There is something that can be said definitively about the Indians going back multiple generations of front offices. They are absolutely terrible at drafting catchers. With the exception of Roberto Perez, who was a 33rd round pick in 2008 that they essentially lucked out with, they haven’t drafted a player who stayed at the position and had any MLB success at all since taking Andy Allanson in the second round in 1983 (and he only had a 1.1 bWAR spread across four seasons).
For the last few seasons, the Indians have been relying on their last decent catching pick, Eric Haase, and a slew of minor league free agents to fill out the depth chart in Columbus and Akron while testing option after option in Lynchburg and lower, always finding them wanting. This carousel may finally be coming to an end.
Last year, the Indians took true power prospect Bo Naylor in the first round and solid all around back-stop Bryan Lavastida in the 15th. More importantly, in 2017 they signed international free agent Micael Ramirez and in 2016, they brought in Yainer Diaz. Between these four catchers, one has to hit and my focus today will be on the 20 year old Dominican, Yainer Diaz.
Like the drafted catchers, the international signings at catcher have been rough for awhile (although they have had more recent hits, including Victor Martinez), but Diaz looked to break that trend in 2017. During his rookie year, he hit .294/.321/.379, nothing spectacular in the Dominican Summer League, but far better than any of his predecessors. It was certainly enough for a promotion and he hit .355/.387/.503 in 2018 during his first season in the US.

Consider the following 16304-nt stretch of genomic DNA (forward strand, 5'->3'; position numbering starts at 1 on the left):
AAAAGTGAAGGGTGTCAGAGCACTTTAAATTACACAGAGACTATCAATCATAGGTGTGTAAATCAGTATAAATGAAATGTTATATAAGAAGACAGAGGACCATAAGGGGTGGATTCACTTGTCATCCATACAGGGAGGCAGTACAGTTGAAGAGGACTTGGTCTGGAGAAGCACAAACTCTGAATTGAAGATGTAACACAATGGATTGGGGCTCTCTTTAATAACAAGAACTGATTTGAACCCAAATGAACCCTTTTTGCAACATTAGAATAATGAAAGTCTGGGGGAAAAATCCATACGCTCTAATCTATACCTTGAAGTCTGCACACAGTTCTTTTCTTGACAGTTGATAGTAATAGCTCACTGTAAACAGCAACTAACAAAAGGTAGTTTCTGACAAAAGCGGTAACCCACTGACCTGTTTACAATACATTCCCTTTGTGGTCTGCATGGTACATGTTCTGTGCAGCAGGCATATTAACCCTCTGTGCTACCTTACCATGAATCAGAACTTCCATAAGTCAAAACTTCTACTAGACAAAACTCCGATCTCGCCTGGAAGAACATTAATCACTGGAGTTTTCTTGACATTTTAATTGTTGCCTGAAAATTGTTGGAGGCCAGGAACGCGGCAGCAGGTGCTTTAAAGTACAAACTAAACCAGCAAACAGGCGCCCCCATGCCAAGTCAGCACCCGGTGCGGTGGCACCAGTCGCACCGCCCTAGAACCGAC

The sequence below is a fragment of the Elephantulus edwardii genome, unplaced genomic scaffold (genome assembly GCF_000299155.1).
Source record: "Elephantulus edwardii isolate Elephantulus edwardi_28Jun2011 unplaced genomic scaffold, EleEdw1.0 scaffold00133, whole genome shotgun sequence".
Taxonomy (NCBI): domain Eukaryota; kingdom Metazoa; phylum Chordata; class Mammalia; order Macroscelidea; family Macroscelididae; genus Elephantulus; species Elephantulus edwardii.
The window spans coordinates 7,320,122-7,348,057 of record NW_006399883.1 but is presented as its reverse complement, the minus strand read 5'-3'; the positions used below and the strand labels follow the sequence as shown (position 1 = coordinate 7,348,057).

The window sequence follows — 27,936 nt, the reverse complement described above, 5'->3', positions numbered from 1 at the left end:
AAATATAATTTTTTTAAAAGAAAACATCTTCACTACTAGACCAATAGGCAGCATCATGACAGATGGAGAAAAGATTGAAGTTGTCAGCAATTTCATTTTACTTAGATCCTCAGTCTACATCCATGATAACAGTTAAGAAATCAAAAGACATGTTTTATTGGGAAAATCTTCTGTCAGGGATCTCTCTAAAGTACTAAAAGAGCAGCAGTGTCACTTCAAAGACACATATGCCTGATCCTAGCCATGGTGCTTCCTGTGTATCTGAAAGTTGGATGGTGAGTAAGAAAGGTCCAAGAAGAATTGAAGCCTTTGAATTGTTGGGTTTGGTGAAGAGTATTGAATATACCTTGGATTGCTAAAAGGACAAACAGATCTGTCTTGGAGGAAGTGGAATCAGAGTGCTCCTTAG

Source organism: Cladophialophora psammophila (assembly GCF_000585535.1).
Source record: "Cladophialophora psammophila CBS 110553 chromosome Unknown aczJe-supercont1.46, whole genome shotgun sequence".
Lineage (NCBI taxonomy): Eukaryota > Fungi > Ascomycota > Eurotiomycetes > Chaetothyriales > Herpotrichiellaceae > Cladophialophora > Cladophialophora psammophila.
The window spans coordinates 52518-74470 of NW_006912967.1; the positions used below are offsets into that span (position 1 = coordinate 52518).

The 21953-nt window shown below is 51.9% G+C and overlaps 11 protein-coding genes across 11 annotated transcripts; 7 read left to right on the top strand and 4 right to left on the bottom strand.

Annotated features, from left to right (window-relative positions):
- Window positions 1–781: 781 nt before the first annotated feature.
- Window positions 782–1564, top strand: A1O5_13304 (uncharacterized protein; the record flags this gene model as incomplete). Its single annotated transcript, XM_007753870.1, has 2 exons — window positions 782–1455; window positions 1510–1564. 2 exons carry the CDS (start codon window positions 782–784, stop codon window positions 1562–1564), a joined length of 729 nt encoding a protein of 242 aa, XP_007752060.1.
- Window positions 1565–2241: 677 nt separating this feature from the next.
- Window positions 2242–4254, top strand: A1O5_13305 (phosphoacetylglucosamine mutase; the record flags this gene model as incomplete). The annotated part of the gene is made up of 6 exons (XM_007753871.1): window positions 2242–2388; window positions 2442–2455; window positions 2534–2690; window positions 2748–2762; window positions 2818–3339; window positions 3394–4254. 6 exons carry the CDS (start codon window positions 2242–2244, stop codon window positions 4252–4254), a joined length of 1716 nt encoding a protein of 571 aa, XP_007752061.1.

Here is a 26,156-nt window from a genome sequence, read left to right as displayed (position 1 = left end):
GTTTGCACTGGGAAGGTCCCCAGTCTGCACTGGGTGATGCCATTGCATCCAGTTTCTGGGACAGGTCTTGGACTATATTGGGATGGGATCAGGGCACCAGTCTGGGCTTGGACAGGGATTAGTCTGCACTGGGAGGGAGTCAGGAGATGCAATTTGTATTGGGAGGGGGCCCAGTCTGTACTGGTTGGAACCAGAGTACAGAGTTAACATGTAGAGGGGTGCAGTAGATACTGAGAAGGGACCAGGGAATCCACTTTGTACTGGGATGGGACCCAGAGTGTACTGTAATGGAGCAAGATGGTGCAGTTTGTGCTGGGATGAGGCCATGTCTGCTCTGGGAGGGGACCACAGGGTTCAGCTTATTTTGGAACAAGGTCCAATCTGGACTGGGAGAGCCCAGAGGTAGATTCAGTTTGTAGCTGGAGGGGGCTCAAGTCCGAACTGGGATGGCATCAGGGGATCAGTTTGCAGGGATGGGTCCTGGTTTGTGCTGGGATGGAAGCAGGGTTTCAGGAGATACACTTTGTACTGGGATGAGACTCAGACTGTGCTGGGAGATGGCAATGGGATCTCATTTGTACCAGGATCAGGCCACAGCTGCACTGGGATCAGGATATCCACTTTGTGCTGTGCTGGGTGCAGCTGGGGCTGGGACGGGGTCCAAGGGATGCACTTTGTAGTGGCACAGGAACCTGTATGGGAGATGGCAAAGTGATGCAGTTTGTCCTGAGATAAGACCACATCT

This (and the extended spring training season prior) was the first time I had a chance to see Diaz in person and he was immediately impressive. Diaz is still young enough to not have the long term catcher problems and is a solid all around athlete, good at fielding his position and running the bases. While this may not last for long, it is a good sign that he isn’t starting out slow footed.
Defense is huge for the Indians at the catcher position and they haven’t hesitated in the past to move a player to another position if he struggles. This move likely saved the career of Miguel Jerez and killed the career of Simeon Lucas. While Diaz isn’t the greatest at this point (I’d give that nod to Micael Ramirez), he is more than acceptable behind the plate. He has a great arm, catching 47% of base stealers in a league filled with wild pitches that are often categorized as steals. The fact that opponents have attempted 17 steals on him in 11 games shows how aggressive Arizona League base runners. His three errors should not be considered too much of a detriment as they have generally come from trying to do too much, specifically attempting to get a runner who was advancing on a wild pitch/passed ball, then compounding the mistake with a throwing error.
Of course, Diaz’s real value is at the plate, not behind it. The chart above (from Baseball Savant) shows Diaz’s ability to go to all fields and he has done so effectively for his first two seasons in the AZL. As can be seen by the predominance of hits to left field compared to the fly outs to right, he has more power to his pull side, but is essentially impossible to shift against. He has enough power to rip a double or home run to the right side (the one furthest to the right was a walk off shot earlier this season, pictured below) and this should keep defenses honest against him, allowing him to continue to rip line drive singles to left.